Apple became a household name in the third quarter of SuperBowl XVIII when it aired the enormously popular 1984 ad promoting the upcoming release of the Macintosh.
Well, hi there. As a new contributor to Low End Mac, I would just like to extend my hand and offer you the warmest of welcomes. I know a lot of you have been avid readers and followers of Low End Mac, and I don’t want to disappoint!
In early 1983, Steve Jobs and several other Apple employees visited Brown University for a tour of its computing lab, where they showed off brand new Apollo workstations. Andy van Dam was shown the Apple Macintosh before its introduction. He told Jobs that they were waiting for a “3M” machine (a term used in the […]
Jef Raskin founded the Macintosh project at Apple, which led to the development of the Apple Mac and the popularisation of the graphical user-interface. He was Apple employee #31 and left the Macintosh team in mid-1981 after Steve Jobs took over the project.
Michael Spindler was born during the last throes of Nazi Germany. The family was split up before Spindler was born, because his father was forced to work at a munitions plant. The absence of his father during his early childhood appeared to make Spindler even more motivated to prove himself. He excelled in school and […]
Apple started 1984 with a bang. The Macintosh was finished, and it was well received by the general public, largely due to a highly successful advertising campaign beginning with the 1984 ad.
Despite an enormous launch campaign, the Macintosh was a failure. Steve Jobs had predicted that Apple sell 500,000 Macs the first year, but by 1985.03.11 the company had sold only 10% of Jobs’ original prediction.
More than any other product from Apple, the iPod has changed the company and the world. Before its introduction, MP3 players were the realm of small companies with limited budgets that were unable to provide content. After the iPod, the entire industry has evolved and grown to the point where the largest computer companies in […]
In the months following Steve Jobs’ dramatic return to Apple on 1996.12.20, the press lost interest in the end of Apple’s eleven year interregnum. Instead, they were interested in Apple’s brand new build to order online store, a first for a major computer industry player, and (to Apple’s embarrassment) Umax’s updated S900 Mac clone that […]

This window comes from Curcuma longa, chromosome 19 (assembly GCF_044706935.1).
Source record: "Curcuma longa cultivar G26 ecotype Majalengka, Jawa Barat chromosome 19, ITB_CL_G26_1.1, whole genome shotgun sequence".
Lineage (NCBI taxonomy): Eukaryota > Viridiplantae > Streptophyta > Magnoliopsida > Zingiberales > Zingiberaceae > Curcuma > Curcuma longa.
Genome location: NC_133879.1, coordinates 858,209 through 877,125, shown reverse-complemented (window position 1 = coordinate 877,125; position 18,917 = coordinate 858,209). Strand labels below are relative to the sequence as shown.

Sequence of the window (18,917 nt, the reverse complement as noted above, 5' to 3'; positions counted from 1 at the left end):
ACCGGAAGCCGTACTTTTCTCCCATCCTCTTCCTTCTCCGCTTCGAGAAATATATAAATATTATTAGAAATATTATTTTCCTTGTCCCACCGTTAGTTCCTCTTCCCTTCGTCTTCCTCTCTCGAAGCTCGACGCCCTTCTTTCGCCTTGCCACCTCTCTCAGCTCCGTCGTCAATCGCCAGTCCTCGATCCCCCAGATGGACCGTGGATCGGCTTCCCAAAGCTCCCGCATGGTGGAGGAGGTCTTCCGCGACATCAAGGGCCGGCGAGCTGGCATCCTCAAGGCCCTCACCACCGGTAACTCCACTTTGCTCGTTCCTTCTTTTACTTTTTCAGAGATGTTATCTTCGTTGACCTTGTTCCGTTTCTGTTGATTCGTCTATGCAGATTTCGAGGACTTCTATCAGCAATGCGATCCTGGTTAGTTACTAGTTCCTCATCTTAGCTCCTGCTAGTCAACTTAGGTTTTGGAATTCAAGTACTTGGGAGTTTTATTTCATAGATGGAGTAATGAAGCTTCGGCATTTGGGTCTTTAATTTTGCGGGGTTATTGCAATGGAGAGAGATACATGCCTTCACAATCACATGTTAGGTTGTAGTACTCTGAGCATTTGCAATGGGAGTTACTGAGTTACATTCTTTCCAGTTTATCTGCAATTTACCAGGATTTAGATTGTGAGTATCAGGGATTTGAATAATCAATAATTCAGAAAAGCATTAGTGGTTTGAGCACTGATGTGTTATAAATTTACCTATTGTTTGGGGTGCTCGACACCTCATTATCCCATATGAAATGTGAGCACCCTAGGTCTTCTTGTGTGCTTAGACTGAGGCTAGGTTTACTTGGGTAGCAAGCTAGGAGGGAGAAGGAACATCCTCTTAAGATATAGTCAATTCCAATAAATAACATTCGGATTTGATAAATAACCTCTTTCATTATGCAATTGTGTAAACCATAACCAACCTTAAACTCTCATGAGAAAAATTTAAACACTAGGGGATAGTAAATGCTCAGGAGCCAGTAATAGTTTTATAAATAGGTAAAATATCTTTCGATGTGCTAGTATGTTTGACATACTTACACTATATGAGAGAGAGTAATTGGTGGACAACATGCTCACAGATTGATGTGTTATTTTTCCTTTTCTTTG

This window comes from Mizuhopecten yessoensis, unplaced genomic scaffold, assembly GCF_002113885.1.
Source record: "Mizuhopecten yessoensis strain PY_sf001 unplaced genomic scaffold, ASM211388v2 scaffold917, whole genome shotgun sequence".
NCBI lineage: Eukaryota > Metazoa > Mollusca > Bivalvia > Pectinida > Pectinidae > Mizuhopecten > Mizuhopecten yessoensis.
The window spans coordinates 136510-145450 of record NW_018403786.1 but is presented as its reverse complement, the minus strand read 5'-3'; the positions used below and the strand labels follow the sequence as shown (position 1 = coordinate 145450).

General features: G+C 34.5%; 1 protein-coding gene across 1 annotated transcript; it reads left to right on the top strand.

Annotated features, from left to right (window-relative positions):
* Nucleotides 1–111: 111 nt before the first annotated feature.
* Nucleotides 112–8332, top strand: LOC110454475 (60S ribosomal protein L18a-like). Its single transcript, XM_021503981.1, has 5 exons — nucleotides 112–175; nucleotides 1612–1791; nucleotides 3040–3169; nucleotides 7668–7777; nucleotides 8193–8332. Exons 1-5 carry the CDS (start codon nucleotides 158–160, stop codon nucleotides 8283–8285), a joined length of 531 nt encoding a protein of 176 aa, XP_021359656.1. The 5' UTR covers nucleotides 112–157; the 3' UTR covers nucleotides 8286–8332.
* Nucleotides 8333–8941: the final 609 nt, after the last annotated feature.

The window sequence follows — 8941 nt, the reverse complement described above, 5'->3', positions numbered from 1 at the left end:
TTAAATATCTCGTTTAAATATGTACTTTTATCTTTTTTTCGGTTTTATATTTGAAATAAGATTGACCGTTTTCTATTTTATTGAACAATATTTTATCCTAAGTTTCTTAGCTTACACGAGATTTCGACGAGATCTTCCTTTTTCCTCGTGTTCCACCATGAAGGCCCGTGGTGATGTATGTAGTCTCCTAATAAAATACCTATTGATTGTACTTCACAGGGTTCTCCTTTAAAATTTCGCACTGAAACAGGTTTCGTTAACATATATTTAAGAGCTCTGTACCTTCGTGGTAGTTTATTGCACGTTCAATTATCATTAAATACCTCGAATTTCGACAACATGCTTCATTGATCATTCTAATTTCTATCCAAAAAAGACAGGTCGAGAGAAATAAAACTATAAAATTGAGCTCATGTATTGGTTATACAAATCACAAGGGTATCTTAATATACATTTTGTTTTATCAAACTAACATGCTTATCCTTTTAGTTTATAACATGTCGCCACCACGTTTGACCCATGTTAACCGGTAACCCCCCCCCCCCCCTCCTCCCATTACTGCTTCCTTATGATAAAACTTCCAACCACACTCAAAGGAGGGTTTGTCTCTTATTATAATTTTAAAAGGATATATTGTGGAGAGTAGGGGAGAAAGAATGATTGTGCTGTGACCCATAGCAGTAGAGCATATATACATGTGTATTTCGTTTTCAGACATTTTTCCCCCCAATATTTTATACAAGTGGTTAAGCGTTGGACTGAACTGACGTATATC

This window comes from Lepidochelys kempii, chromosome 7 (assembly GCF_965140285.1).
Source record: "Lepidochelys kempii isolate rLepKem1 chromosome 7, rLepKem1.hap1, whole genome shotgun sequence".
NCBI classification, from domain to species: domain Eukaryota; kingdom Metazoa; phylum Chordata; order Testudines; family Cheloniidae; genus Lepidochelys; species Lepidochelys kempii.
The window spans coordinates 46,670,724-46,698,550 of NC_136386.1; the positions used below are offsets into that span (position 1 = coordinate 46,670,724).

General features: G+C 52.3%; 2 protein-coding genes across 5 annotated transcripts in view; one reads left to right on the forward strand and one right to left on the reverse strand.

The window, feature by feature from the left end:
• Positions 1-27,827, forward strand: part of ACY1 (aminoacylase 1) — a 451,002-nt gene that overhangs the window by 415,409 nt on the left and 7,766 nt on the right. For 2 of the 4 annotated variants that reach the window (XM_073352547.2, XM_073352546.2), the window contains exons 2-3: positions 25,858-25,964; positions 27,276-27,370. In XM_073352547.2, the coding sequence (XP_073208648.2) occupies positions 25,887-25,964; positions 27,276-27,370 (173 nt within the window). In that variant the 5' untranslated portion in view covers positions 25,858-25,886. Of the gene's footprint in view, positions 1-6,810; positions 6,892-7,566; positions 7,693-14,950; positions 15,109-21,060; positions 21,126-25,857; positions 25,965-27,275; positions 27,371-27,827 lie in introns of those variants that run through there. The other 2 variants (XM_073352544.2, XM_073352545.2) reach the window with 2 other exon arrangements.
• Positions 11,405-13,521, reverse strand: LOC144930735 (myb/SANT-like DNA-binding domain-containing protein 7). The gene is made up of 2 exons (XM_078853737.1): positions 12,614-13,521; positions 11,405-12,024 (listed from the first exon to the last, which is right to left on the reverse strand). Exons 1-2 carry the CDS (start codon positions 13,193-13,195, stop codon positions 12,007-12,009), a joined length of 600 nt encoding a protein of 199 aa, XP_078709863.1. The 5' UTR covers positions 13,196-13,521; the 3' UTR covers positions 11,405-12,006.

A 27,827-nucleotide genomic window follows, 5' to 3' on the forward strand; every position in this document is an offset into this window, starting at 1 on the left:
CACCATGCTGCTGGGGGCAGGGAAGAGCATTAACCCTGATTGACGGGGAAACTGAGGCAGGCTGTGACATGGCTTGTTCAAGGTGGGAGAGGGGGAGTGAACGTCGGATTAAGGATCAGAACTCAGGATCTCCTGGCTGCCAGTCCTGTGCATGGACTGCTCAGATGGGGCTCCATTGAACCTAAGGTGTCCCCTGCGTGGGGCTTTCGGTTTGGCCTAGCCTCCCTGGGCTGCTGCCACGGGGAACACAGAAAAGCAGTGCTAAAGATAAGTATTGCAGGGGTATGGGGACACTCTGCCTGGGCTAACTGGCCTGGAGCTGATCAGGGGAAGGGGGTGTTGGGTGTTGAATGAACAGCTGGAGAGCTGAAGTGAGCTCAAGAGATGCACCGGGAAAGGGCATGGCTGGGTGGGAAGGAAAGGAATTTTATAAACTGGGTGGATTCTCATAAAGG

More than any other product from Apple, the iPod has changed the company and the world. Before its introduction, MP3 players were the realm of small companies with limited budgets that were unable to provide content. After the iPod, the entire industry evolved and grew to the point where the largest computer companies in the […]
Gil Amelio was unlike any Apple CEO since the days of Mike Scott, a former Fairchild executive. Amelio was from National Semiconductor, an outside company where he made a name for himself as a turnaround artist.
Fifteen years ago, Steve Jobs announced at the Boston Macworld Expo that Microsoft was making a $150 million investment in Apple Computer, cash Apple desperately needed to remain afloat – along with a promise that Microsoft would continue to develop Office and Internet Explorer for Mac for at least five years, an assurance that helped […]
The Macintosh officially turns 25 on January 24, 2009, the anniversary of the day Apple announced the original Macintosh to its Board of Directors and to the world- the world of personal computing has never been the same.
The Macintosh officially turned 25 on January 24, 2009, the anniversary of the day Apple announced the original Macintosh to its Board of Directors and to the world – and the world of personal computing has never been the same.